This Is AuburnElectronic Theses and Dissertations

Viability of server module thermal management using enhanced heat sinks and low global warming potential dielectric fluids




Ramakrishnan, Bharath

Type of Degree



Mechanical Engineering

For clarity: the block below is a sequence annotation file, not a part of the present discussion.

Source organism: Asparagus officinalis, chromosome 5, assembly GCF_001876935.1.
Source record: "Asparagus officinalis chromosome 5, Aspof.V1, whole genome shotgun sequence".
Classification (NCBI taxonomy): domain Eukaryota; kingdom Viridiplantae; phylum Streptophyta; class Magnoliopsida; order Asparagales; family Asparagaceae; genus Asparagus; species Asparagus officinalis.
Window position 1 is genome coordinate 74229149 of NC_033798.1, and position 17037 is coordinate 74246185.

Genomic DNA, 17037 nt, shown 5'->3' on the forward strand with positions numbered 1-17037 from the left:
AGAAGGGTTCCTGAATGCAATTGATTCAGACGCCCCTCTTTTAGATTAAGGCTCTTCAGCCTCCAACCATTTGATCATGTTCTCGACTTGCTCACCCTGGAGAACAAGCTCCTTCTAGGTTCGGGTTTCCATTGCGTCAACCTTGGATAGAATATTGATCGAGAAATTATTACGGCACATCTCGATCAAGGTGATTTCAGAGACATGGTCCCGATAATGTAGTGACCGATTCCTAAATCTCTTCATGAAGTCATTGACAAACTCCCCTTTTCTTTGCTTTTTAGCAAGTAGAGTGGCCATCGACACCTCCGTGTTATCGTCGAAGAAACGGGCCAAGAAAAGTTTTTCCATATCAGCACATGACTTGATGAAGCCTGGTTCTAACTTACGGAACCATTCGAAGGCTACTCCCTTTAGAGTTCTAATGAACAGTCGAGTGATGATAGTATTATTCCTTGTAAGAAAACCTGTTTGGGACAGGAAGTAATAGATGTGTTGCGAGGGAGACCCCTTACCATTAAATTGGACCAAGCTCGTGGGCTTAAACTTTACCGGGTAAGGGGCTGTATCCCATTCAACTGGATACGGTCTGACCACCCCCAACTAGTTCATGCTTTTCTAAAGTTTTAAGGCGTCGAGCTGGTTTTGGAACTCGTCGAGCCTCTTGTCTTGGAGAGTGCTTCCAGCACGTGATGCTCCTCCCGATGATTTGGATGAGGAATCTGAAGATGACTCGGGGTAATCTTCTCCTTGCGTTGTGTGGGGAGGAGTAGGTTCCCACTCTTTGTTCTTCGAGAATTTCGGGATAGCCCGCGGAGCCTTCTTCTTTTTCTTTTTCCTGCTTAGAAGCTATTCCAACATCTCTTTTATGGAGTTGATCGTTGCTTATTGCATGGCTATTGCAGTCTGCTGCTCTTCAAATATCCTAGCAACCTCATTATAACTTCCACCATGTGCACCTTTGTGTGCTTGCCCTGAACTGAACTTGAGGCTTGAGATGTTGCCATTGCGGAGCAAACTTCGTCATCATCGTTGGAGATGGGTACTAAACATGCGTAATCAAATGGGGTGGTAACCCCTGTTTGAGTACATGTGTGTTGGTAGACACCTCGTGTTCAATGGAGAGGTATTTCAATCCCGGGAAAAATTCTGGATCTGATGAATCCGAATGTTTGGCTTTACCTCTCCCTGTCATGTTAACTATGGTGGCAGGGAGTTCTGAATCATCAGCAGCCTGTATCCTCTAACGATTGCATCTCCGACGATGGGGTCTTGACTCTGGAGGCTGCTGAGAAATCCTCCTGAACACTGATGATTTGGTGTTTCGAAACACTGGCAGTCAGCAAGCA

Immersion cooling is making a resurgence for use in server applications driven by an increase in chip densities and the need for reduction in overall data center power usage. This thesis focuses on pool boiling characteristics from an array of heaters which simulate electronic chips on a vertically-oriented printed circuit board. A pool boiling study was conducted on an array of four bare die using two different dielectric fluids; namely Novec-649 and HFE-7100, both with low global warming potential (GWP). Tests were conducted at two die spacings; 25mm and 10mm under two different pool conditions: saturated and 15°C subcooled representing a start-up transient. Data were collected for increasing and decreasing heat flux cycles. The flux dissipated was found to be 14.6 W/cm2 and 14.2 W/cm2 with Novec-649 and HFE-7100, respectively for the test board with 10mm die spacing under subcooled conditions. These values are recorded at self-imposed maximum surface temperatures that ensured operation well below the critical heat flux. These flux values are quite high especially since they are attained without the need to modify the surface or add heat sinks. In an effort to increase thermal performance, tests were also conducted on die spaced 25mm apart augmented with two different enhanced heat sinks featuring microporous and microfinned surfaces. Enhanced heat sinks performed better than bare die and the flux dissipated was found to be 18.9 W/cm2 and 18.3 W/cm2 using Novec-649 and HFE-7100, respectively under subcooled conditions. Additionally, these values were achieved at surface temperatures 15°C lower than the surface temperatures recorded by the bare die for the same heat flux. Additionally, a batch of Novec-649 was intentionally contaminated using high levels of dioctyl phthalates to address the effect of contamination. The superheat required to dissipate 10 W/cm2 with contaminated fluid was found to be 10°C greater than with clean fluid. High speed images were obtained to provide a better understanding of nucleation characteristics.